They include - in alphabetical order since they might otherwise be listed in no particular order . . .

  1. Books - I really do love to read. It gets me out of "here" for a while. I'm currently reading "Telegraph Avenue", "The Maltese Falcon" (I'm behind on the Big Read), and "The Spirituality of Welcoming"
  2. Challah - It is sweetened egg bread that has been braided. What's not to love?!
  3. Charlie - I have finally met the world's dumbest dog (an "honor" I would argue just about all dogs are in the running for) and the world's most annoying dog (an "honor" I would also argue just about all dogs are in the running for) and for some reason I'm fine with her (yes, Charlie is a she (I've never asked)) most of the time. My new favorite "thing" with her? Beggin' Party Poppers
  4. Crayons - Is it irony that Charlie ate the last box I purchased.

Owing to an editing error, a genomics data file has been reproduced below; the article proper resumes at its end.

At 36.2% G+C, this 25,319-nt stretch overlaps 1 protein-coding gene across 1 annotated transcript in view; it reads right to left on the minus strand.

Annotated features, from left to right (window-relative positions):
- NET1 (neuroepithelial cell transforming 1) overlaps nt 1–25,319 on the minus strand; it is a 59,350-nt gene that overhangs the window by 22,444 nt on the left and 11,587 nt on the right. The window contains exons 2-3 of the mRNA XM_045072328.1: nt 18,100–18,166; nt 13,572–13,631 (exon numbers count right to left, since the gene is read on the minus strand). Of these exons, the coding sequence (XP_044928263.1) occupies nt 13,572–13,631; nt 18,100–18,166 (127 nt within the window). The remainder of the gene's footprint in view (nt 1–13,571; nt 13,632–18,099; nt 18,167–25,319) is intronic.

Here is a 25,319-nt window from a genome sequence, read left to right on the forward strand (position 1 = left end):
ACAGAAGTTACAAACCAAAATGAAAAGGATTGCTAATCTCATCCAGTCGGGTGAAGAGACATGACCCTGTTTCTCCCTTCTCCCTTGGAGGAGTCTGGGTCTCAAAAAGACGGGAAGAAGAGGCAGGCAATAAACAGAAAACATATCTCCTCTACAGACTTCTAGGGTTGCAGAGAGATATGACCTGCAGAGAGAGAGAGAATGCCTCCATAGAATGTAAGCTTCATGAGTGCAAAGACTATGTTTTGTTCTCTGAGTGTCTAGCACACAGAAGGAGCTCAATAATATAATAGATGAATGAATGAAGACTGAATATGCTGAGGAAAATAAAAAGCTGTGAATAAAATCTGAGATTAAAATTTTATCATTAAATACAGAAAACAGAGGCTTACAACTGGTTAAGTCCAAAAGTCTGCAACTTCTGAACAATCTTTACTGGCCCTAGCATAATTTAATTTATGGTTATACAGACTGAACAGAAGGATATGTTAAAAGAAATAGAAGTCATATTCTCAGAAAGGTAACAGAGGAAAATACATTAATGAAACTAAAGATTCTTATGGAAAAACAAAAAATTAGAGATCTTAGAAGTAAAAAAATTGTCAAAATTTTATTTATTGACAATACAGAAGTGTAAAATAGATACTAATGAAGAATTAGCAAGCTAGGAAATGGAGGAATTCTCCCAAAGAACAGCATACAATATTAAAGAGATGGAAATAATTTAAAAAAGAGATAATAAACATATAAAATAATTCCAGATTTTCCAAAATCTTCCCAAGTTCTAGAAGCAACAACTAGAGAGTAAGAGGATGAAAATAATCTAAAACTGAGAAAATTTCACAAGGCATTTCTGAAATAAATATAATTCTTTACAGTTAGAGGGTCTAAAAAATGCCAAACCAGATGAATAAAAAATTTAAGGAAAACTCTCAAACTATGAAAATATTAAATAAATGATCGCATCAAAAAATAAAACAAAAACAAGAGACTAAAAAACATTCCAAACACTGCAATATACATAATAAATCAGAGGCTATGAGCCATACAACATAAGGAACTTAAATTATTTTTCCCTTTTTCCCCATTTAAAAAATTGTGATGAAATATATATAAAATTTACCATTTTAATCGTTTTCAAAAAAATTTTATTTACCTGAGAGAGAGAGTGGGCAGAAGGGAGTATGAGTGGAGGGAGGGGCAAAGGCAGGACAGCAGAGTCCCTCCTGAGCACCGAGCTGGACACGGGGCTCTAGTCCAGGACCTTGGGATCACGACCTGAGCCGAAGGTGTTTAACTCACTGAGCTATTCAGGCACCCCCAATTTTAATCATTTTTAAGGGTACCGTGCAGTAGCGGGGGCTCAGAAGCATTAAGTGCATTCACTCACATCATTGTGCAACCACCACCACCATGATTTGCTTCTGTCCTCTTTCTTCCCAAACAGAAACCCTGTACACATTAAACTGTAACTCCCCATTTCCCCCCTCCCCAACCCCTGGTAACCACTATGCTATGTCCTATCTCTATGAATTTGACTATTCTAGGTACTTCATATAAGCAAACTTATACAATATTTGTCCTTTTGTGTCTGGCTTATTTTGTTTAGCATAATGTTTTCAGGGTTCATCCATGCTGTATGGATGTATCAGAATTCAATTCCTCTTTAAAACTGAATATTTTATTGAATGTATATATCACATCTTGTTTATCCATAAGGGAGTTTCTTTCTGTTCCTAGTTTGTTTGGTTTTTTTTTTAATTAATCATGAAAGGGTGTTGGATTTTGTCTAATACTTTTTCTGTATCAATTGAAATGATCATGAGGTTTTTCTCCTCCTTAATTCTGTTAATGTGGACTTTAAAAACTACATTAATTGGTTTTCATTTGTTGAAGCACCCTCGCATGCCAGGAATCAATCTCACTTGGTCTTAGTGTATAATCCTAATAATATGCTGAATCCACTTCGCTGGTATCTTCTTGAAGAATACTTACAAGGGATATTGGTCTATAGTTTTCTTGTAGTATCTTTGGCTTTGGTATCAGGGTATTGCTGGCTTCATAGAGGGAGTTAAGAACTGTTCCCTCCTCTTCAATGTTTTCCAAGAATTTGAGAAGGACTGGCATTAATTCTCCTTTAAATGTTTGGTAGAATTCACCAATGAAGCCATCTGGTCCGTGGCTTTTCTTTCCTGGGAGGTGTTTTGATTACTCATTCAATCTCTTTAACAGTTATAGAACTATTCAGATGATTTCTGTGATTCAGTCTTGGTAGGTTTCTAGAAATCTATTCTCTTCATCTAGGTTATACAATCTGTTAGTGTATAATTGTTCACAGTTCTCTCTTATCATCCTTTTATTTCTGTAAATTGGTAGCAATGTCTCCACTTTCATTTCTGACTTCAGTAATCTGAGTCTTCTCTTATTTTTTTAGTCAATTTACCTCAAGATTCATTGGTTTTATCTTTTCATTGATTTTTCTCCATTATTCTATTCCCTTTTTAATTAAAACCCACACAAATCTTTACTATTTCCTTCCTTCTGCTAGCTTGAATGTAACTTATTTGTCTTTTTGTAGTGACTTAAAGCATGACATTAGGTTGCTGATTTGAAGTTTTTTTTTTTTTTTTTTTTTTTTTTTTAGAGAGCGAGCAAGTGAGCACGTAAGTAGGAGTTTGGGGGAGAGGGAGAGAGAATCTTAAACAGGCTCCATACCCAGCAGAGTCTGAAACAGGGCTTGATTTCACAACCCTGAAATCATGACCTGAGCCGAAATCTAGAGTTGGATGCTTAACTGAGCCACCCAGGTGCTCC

5. Debate - Arguing . . . for the sake of verbal and mental exercise, is a wonderful thing. My latest topics include "How Social Media Will Kill Us All: You Don't 'Like' a Death Notice", "Fictionalizing Abuse as a Way of Coping: J.K. Rowling and Some Dude Named Harold", and "The NFL: Why Are You People Watching and Supporting and Begging for a Super Bowl?" among others. Swing by any time if you want to talk out the above or anything else. 
  6. Fast & Furious - There is ALWAYS time for a marathon. It is soooooo good. 
  7. Jewish Culture - Come for the belief system, STAY for the Judaica. It is no coincidence that the only religion in the world with its own shelf in the cookbook section of most bookstores has a steep culture beyond food. It just goes and goes. I'm currently fixated on several mezuzah, at least eight days worth of hanukkiah (don't call them a menorah, rookie), and enough kippah to cover the entire downtown area. And that's just the beginning. The books, cookbooks, plates, candles, music, art, etc. . . . Oy vey.